The most familiar and heard medical condition with the word syndrome is often associated with Downs. A lesser known condition which is called Turner Syndrome (TS) Since February is also known as Turner Syndrome Awareness Month, I would like to share information and some personal thoughts on this topic. What is it?
“Turner syndrome (TS), also known as 45,X, or 45,X0, is a genetic condition in which a female is partially or completely missing an X chromosome. Signs and symptoms vary among those affected. Often, a short and webbed neck, low-set ears, low hairline at the back of the neck, short stature, and swollen hands and feet are seen at birth. Typically, those affected do not develop menstrual periods and breasts without hormone treatment and are unable to have children without reproductive technology. ] Heart defects, diabetes, and low thyroid hormone occur in the disorder more frequently than average. Most people with TS have normal intelligence; however, many have problems with spatial visualization that may be needed in order to learn mathematics. Vision and hearing problems also occur more often than average”
Only between 1 to 3 % of Turner’s pregnancies survive miscarriages.
TS comes with many, really varying personal manifestations.First thing however, as a young child that you do learn first from the early not knowing is knowing how to accommodate yourself. A child with a chronic medical condition (though this is also true of all children growing up) needs that extra push and help building their emotional intelligence, esteem and confidence. A great subtle way for this expression, understanding and empowerment is through the arts.
My personal story and struggles as a person with TS started long before my diagnosis at 13 years old. Being physically smaller than my peers was probably a starting point in getting bullied in school. This is compounded by the learning, behavioral differences and undiagnosed TS.
It all started with that day when at six years old and over 30 cents lunch money.
“Give me you lunch money or else I will bring a baseball bat and hit you with it”
I was a really tiny 6 year old and the bullier was older and taller. Fear sets in real quick and easy.
It may have been rough but there were moments that gave me strength and joy. Moments that empowered me. Thanks to two adults that I called my teachers. One of the teachers that was very influential to me was Mr. Khoo. It started at the age of 10, when I built up my courage to audition for the school choir under him and got in. When I sang, I found my joy, safe space and my power. That is also where I learned about listening. You can’t sing and do three part harmonies in a choir and not listen, look at your fellow choir members. You need to listen and look at each other. He taught us that. He made that little young me feel valuable, important and seen. Each and everyone of his choir girls were that. Even if it were just during the rehearsal hours, during music lessons and during our performances. It felt great.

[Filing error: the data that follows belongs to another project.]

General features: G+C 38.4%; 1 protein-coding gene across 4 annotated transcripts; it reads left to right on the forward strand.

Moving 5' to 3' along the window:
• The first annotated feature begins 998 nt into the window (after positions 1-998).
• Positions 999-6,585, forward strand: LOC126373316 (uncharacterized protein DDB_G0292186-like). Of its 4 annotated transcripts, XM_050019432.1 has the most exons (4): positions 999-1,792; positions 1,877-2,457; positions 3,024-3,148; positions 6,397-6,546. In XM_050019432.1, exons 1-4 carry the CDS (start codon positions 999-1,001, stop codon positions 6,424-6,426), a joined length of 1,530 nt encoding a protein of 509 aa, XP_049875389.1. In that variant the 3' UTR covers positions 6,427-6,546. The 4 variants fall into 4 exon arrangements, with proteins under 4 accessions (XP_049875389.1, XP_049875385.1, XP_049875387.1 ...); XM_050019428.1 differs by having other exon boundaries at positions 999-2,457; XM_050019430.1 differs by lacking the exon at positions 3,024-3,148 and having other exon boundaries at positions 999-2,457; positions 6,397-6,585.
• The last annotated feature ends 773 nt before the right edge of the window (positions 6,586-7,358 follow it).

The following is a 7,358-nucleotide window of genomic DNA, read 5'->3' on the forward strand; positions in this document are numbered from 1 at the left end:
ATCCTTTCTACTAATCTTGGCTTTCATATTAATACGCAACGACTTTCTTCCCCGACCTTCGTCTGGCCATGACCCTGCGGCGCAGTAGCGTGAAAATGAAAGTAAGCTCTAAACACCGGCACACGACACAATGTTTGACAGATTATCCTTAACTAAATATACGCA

From that personal experience, I found that arts helped me from sinking too much into sadness and negativity. It helped me gain perspective and acceptance. Through the songs, lyrics, the piano playing and singing, it helps me express myself in a positive way, deal with and focus my thoughts, energy. Music was and still is my saving grace.
Even after the TS diagnosis, on top of being a teenager with the emotional and verbal bullying, music with singing and the choir was still there to help and guide me. I was emotionally in a fairly good head space, (perhaps a late bloomer) in emotionally dealing with all the challenges.
That is why as an adult I carry this strong deep love for the creative arts as a way of healing the child and spirit in anyone. I see any form of the creative arts helps give a hurting child that moment to express themselves and bring healing and positive energy to their lives by giving them some kind of voice. Making them able to stand a little bit taller and speak a little bit louder.
Arts also helps with one’s academic learning growth. Arts open the different neuron pathways that help how the brain receives, learns and retains information. I learned a lot about self discovery and what my pace was. I learned, developed the skills of being a self advocate. Personally, without music and the arts stimulating my brain, I would not have academically gotten through the learning process humps throughout my educational years.
This shows the importance of arts and developing emotional intelligence and esteem. It is needed always in any given situation, however when you factor in a chronic medical situation; those skills are needed more so than ever in a child in order not just survive growing up but thrive as adults.
You are never what you are born into or with, it should not define you, but you learn and grow from it.
To read and learn more about TS you can go to The Turner Syndrome Society of the United States. They have tons of wonderful resources there. Show your love and support for this often least spoken and least understood medical situation. Here are to all the Butterfly Sisters of the Turner Syndrome community and to those who are there to love and support them.